Leveraging virtual from the physical realm
While virtual servers deliver clear DR advantages over a physical server environment, physical servers can still realize some of the benefits of virtualization for disaster recovery, through the use of physical-to-virtual (P2V) conversion software.
P2V conversion software creates a server image file without actually running the server as a VM and can convert it back to a physical server for a traditional restore -- or the server image can be brought up as a virtual machine. Some P2V solutions can also maintain a virtual image of a physical server over time as changes are made to the physical server and its data. This enables physical servers to stay up to date and maintain their ability to be restored as a VM although they may never actually be run as virtual machines (unless a disaster happens).
Besides P2V software, there are also hardware systems available that include conversion software; together, they act as a backup appliance, converting physical servers' data to virtual server images and storing them locally. These image files can then be replicated to like hardware off-site, in a company facility or colocation site, or to the cloud. The same recovery options would be available: either restoring the server images to local hardware and restarting the servers or restarting them in a cloud service provider's data center on virtual host servers reserved for that purpose.
The cloud is a natural environment for leveraging the power of server virtualization for disaster recovery. Hybrid cloud storage systems can provide on-site primary storage and integrated cloud connectivity to seamlessly move VM images off-site. Cloud service providers can reserve virtual server host capacity needed to support the servers that a company's DR plans specify and even assist with periodic DR testing of those VMs. Combining the simplicity of virtual server images and the benefits of cloud storage can create a first-class DR system with flexibility and very attractive price points.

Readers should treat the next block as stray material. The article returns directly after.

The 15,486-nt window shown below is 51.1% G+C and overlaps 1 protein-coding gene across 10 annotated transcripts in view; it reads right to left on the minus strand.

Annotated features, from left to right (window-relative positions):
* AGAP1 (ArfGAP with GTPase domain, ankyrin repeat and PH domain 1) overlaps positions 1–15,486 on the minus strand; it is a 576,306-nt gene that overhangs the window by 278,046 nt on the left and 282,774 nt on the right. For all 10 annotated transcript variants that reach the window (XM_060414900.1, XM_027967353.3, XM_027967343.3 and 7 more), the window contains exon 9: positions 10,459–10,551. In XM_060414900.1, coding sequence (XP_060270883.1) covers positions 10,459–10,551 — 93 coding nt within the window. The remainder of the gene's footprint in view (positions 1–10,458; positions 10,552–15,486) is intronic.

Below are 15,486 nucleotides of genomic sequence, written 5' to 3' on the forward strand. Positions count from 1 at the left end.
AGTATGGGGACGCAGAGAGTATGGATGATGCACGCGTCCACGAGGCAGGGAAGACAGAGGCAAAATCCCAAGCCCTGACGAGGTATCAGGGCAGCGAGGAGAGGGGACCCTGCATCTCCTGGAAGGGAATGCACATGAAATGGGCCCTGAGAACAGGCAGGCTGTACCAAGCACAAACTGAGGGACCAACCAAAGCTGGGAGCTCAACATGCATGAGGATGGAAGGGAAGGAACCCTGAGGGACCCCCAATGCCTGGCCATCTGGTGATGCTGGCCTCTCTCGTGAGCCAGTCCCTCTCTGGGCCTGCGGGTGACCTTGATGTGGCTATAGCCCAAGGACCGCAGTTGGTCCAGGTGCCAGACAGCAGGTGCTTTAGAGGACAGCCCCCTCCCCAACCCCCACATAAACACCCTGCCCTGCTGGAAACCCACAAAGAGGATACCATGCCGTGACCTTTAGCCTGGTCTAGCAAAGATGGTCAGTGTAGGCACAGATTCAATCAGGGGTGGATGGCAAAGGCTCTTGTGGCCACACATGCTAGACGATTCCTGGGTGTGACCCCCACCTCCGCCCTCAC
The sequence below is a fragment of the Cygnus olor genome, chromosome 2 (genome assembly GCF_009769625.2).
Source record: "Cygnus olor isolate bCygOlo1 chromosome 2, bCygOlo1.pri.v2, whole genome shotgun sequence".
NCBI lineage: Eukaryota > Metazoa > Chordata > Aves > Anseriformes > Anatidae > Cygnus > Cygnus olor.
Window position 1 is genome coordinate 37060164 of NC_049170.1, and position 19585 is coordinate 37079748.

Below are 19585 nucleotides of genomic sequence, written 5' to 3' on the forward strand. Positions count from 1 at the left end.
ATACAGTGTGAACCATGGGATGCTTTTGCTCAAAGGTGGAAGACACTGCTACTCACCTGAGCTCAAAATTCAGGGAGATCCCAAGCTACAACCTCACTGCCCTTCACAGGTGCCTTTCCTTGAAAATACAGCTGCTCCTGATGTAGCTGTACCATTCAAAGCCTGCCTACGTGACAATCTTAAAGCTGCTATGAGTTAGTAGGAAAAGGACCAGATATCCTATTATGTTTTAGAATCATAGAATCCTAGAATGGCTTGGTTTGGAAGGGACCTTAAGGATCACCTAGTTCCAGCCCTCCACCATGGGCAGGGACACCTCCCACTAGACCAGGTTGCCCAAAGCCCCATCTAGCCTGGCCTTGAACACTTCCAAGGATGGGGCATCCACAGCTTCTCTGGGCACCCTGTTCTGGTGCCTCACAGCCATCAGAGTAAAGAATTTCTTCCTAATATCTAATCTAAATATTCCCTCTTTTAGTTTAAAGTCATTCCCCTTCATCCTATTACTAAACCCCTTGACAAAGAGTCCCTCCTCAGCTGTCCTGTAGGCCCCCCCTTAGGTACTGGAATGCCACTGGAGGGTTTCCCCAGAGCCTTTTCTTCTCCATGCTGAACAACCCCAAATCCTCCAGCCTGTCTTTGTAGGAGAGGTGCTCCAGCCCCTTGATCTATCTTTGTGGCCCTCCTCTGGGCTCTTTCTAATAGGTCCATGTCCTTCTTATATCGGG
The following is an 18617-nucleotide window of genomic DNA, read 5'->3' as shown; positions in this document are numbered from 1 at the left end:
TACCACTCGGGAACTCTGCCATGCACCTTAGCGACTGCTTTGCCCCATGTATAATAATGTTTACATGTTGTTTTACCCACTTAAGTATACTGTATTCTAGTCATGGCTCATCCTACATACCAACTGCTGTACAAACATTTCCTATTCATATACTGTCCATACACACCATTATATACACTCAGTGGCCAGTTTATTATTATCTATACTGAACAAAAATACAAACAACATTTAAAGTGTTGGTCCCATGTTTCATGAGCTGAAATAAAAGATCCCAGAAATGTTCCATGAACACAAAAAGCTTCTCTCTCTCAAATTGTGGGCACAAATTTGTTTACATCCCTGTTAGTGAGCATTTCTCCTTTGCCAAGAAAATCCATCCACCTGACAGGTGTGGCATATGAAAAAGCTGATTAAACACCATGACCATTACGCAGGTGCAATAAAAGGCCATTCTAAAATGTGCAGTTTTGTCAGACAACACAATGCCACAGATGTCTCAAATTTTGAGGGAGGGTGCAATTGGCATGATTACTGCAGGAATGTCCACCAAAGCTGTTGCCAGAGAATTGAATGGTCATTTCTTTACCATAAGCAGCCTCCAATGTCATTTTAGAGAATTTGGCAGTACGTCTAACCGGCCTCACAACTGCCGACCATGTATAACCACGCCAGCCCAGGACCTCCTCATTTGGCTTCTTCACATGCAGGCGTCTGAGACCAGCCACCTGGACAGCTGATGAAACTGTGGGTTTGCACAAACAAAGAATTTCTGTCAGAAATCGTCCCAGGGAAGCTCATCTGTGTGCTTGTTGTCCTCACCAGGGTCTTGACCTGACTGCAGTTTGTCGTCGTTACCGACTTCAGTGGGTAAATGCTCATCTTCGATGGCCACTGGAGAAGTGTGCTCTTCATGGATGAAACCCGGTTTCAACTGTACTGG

For VARs, server virtualization is an everyday topic of conversation with clients and prospects. Focusing on virtualization's disaster recovery capabilities can provide another strong use case to drive more interest and more project activity. Given the abundance of cloud technology vendors and cloud solutions available to storage VARs, getting your arms around DR with the virtual server environment should be time well spent.
About the author
Eric Slack, a senior analyst for Storage Switzerland, has more than 20 years of experience in high-technology industries holding technical management and marketing/sales positions in the computer storage, instrumentation, digital imaging and test equipment fields. He's spent the past 15 years in the data storage field, with storage hardware manufacturers and as a national storage integrator, designing and implementing open systems storage solutions for companies in the Western United States. Find Storage Switzerland's disclosure statement here.
This was first published in November 2010